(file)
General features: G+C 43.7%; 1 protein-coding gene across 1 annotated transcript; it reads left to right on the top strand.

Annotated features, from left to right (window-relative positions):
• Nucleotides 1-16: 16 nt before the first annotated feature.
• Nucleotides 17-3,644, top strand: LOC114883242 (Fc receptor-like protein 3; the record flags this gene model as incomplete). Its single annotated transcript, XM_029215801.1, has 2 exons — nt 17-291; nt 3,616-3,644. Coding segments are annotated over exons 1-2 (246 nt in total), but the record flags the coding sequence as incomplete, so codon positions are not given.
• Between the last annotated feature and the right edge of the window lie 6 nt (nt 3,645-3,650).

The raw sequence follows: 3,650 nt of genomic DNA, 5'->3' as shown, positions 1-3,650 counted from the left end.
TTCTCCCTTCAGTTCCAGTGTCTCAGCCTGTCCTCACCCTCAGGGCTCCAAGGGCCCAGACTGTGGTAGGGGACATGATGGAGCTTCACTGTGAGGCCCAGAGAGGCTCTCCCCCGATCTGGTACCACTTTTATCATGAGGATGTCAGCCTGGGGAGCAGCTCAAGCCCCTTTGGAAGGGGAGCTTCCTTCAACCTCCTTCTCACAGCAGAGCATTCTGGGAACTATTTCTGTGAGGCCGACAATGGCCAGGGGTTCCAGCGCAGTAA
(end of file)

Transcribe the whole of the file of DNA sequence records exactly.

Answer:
General features: G+C 43.7%; 1 protein-coding gene across 1 annotated transcript; it reads left to right on the top strand.

Annotated features, from left to right (window-relative positions):
• Nucleotides 1-16: 16 nt before the first annotated feature.
• Nucleotides 17-3,644, top strand: LOC114883242 (Fc receptor-like protein 3; the record flags this gene model as incomplete). Its single annotated transcript, XM_029215801.1, has 2 exons — nt 17-291; nt 3,616-3,644. Coding segments are annotated over exons 1-2 (246 nt in total), but the record flags the coding sequence as incomplete, so codon positions are not given.
• Between the last annotated feature and the right edge of the window lie 6 nt (nt 3,645-3,650).

The raw sequence follows: 3,650 nt of genomic DNA, 5'->3' as shown, positions 1-3,650 counted from the left end.
TTCTCCCTTCAGTTCCAGTGTCTCAGCCTGTCCTCACCCTCAGGGCTCCAAGGGCCCAGACTGTGGTAGGGGACATGATGGAGCTTCACTGTGAGGCCCAGAGAGGCTCTCCCCCGATCTGGTACCACTTTTATCATGAGGATGTCAGCCTGGGGAGCAGCTCAAGCCCCTTTGGAAGGGGAGCTTCCTTCAACCTCCTTCTCACAGCAGAGCATTCTGGGAACTATTTCTGTGAGGCCGACAATGGCCAGGGGTTCCAGCGCAGTAA